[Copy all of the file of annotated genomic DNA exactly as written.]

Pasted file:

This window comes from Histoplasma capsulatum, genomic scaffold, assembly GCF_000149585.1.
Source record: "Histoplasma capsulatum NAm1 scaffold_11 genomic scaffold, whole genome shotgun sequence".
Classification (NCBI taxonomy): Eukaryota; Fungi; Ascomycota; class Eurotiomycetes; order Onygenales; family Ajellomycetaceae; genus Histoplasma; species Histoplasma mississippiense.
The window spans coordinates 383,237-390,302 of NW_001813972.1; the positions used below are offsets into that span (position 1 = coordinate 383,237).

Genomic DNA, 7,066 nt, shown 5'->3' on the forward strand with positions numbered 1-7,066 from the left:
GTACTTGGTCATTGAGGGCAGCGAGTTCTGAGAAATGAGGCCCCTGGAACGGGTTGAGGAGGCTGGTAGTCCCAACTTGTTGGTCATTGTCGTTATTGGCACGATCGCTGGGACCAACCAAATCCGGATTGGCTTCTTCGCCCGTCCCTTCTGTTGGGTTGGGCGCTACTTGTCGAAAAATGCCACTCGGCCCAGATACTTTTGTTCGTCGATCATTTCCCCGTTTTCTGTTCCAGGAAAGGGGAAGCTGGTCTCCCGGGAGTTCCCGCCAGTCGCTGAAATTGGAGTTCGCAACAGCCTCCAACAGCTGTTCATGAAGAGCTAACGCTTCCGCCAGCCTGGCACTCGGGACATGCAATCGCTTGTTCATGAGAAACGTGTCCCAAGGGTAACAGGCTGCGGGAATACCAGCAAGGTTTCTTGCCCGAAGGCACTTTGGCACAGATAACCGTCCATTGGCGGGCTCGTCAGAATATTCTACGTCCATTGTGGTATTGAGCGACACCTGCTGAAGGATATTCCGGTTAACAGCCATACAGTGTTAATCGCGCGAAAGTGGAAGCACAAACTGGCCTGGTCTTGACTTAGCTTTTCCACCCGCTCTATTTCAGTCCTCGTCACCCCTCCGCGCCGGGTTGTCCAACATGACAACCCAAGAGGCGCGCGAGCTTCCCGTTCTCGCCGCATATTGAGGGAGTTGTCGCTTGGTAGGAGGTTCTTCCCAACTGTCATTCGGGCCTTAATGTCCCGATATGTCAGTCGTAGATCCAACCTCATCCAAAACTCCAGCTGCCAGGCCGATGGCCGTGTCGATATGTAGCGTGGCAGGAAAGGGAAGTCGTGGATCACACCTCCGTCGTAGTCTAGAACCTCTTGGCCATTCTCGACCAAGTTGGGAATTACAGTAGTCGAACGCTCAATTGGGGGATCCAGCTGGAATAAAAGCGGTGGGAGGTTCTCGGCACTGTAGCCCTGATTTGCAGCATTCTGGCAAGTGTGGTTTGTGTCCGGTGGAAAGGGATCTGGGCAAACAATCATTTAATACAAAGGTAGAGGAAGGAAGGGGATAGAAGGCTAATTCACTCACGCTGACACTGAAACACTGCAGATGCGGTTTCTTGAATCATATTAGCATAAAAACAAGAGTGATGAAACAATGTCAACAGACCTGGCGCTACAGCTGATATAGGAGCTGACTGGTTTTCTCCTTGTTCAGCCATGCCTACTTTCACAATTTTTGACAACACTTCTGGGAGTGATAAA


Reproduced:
This window comes from Histoplasma capsulatum, genomic scaffold, assembly GCF_000149585.1.
Source record: "Histoplasma capsulatum NAm1 scaffold_11 genomic scaffold, whole genome shotgun sequence".
Classification (NCBI taxonomy): Eukaryota; Fungi; Ascomycota; class Eurotiomycetes; order Onygenales; family Ajellomycetaceae; genus Histoplasma; species Histoplasma mississippiense.
The window spans coordinates 383,237-390,302 of NW_001813972.1; the positions used below are offsets into that span (position 1 = coordinate 383,237).

Genomic DNA, 7,066 nt, shown 5'->3' on the forward strand with positions numbered 1-7,066 from the left:
GTACTTGGTCATTGAGGGCAGCGAGTTCTGAGAAATGAGGCCCCTGGAACGGGTTGAGGAGGCTGGTAGTCCCAACTTGTTGGTCATTGTCGTTATTGGCACGATCGCTGGGACCAACCAAATCCGGATTGGCTTCTTCGCCCGTCCCTTCTGTTGGGTTGGGCGCTACTTGTCGAAAAATGCCACTCGGCCCAGATACTTTTGTTCGTCGATCATTTCCCCGTTTTCTGTTCCAGGAAAGGGGAAGCTGGTCTCCCGGGAGTTCCCGCCAGTCGCTGAAATTGGAGTTCGCAACAGCCTCCAACAGCTGTTCATGAAGAGCTAACGCTTCCGCCAGCCTGGCACTCGGGACATGCAATCGCTTGTTCATGAGAAACGTGTCCCAAGGGTAACAGGCTGCGGGAATACCAGCAAGGTTTCTTGCCCGAAGGCACTTTGGCACAGATAACCGTCCATTGGCGGGCTCGTCAGAATATTCTACGTCCATTGTGGTATTGAGCGACACCTGCTGAAGGATATTCCGGTTAACAGCCATACAGTGTTAATCGCGCGAAAGTGGAAGCACAAACTGGCCTGGTCTTGACTTAGCTTTTCCACCCGCTCTATTTCAGTCCTCGTCACCCCTCCGCGCCGGGTTGTCCAACATGACAACCCAAGAGGCGCGCGAGCTTCCCGTTCTCGCCGCATATTGAGGGAGTTGTCGCTTGGTAGGAGGTTCTTCCCAACTGTCATTCGGGCCTTAATGTCCCGATATGTCAGTCGTAGATCCAACCTCATCCAAAACTCCAGCTGCCAGGCCGATGGCCGTGTCGATATGTAGCGTGGCAGGAAAGGGAAGTCGTGGATCACACCTCCGTCGTAGTCTAGAACCTCTTGGCCATTCTCGACCAAGTTGGGAATTACAGTAGTCGAACGCTCAATTGGGGGATCCAGCTGGAATAAAAGCGGTGGGAGGTTCTCGGCACTGTAGCCCTGATTTGCAGCATTCTGGCAAGTGTGGTTTGTGTCCGGTGGAAAGGGATCTGGGCAAACAATCATTTAATACAAAGGTAGAGGAAGGAAGGGGATAGAAGGCTAATTCACTCACGCTGACACTGAAACACTGCAGATGCGGTTTCTTGAATCATATTAGCATAAAAACAAGAGTGATGAAACAATGTCAACAGACCTGGCGCTACAGCTGATATAGGAGCTGACTGGTTTTCTCCTTGTTCAGCCATGCCTACTTTCACAATTTTTGACAACACTTCTGGGAGTGATAAA